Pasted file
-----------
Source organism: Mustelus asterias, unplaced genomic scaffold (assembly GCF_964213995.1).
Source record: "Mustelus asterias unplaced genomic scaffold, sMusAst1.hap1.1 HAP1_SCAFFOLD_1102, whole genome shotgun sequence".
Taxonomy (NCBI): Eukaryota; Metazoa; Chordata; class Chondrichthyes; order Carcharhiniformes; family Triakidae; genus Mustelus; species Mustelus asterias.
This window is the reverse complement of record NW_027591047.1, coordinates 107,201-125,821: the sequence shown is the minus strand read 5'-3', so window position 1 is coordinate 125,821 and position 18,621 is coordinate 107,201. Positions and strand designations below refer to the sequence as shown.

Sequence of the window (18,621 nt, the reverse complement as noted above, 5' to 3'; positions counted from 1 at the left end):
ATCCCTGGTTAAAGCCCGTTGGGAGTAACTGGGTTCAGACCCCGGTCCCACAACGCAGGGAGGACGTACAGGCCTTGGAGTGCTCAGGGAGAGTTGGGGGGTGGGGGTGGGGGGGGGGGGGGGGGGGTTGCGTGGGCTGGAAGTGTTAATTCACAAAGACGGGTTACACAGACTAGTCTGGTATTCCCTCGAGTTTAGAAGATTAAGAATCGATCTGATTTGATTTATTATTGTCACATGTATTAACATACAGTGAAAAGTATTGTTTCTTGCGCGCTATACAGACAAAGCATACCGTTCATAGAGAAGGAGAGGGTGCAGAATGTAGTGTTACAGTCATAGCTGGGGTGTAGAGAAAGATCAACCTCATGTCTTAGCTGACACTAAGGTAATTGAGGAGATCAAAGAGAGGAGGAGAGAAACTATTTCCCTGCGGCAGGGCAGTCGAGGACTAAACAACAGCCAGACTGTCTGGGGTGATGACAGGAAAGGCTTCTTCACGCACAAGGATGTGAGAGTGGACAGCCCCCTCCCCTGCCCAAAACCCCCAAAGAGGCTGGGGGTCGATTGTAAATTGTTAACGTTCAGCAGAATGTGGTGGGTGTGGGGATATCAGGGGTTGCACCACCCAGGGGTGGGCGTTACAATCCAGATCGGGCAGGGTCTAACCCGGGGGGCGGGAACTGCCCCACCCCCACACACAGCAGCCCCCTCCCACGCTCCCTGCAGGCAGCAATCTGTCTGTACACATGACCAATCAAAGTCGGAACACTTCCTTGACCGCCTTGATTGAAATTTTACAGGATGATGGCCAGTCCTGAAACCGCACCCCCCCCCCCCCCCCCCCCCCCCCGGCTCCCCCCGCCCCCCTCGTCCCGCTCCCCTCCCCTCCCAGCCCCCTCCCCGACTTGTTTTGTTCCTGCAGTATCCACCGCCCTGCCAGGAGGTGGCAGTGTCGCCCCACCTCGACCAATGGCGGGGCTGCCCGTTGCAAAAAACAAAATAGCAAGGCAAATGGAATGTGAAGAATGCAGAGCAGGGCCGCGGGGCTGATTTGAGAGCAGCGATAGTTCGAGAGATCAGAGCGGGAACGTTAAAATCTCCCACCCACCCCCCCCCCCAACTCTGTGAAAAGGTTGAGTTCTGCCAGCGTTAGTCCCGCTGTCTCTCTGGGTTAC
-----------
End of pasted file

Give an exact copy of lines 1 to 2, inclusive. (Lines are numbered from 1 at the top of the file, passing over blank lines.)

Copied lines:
Source organism: Mustelus asterias, unplaced genomic scaffold (assembly GCF_964213995.1).
Source record: "Mustelus asterias unplaced genomic scaffold, sMusAst1.hap1.1 HAP1_SCAFFOLD_1102, whole genome shotgun sequence".